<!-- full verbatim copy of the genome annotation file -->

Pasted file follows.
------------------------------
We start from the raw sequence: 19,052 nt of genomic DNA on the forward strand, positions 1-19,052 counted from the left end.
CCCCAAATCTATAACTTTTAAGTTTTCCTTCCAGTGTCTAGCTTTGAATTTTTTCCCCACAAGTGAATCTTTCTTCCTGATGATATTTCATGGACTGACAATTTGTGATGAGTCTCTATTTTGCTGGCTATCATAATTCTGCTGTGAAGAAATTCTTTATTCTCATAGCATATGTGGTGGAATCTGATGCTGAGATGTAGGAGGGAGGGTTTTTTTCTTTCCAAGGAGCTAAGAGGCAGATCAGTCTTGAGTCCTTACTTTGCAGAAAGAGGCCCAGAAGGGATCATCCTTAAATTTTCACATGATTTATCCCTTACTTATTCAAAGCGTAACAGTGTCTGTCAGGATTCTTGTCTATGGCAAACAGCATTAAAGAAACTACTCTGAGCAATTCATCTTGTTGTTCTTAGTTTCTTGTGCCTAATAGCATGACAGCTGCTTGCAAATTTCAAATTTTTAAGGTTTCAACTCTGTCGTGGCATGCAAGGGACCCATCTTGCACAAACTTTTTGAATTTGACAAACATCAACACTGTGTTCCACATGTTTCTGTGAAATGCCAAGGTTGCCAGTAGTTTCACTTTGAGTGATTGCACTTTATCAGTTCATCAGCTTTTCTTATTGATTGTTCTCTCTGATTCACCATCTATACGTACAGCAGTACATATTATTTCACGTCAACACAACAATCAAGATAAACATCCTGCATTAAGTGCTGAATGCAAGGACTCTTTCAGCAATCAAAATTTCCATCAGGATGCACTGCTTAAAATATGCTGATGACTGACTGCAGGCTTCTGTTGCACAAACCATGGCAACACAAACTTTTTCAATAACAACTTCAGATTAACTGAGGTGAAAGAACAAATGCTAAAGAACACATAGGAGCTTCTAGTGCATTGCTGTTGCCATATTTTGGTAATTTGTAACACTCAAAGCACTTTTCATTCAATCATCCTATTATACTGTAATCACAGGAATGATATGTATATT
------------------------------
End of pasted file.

We start from the raw sequence: 19,052 nt of genomic DNA on the forward strand, positions 1-19,052 counted from the left end.
CCCCAAATCTATAACTTTTAAGTTTTCCTTCCAGTGTCTAGCTTTGAATTTTTTCCCCACAAGTGAATCTTTCTTCCTGATGATATTTCATGGACTGACAATTTGTGATGAGTCTCTATTTTGCTGGCTATCATAATTCTGCTGTGAAGAAATTCTTTATTCTCATAGCATATGTGGTGGAATCTGATGCTGAGATGTAGGAGGGAGGGTTTTTTTCTTTCCAAGGAGCTAAGAGGCAGATCAGTCTTGAGTCCTTACTTTGCAGAAAGAGGCCCAGAAGGGATCATCCTTAAATTTTCACATGATTTATCCCTTACTTATTCAAAGCGTAACAGTGTCTGTCAGGATTCTTGTCTATGGCAAACAGCATTAAAGAAACTACTCTGAGCAATTCATCTTGTTGTTCTTAGTTTCTTGTGCCTAATAGCATGACAGCTGCTTGCAAATTTCAAATTTTTAAGGTTTCAACTCTGTCGTGGCATGCAAGGGACCCATCTTGCACAAACTTTTTGAATTTGACAAACATCAACACTGTGTTCCACATGTTTCTGTGAAATGCCAAGGTTGCCAGTAGTTTCACTTTGAGTGATTGCACTTTATCAGTTCATCAGCTTTTCTTATTGATTGTTCTCTCTGATTCACCATCTATACGTACAGCAGTACATATTATTTCACGTCAACACAACAATCAAGATAAACATCCTGCATTAAGTGCTGAATGCAAGGACTCTTTCAGCAATCAAAATTTCCATCAGGATGCACTGCTTAAAATATGCTGATGACTGACTGCAGGCTTCTGTTGCACAAACCATGGCAACACAAACTTTTTCAATAACAACTTCAGATTAACTGAGGTGAAAGAACAAATGCTAAAGAACACATAGGAGCTTCTAGTGCATTGCTGTTGCCATATTTTGGTAATTTGTAACACTCAAAGCACTTTTCATTCAATCATCCTATTATACTGTAATCACAGGAATGATATGTATATT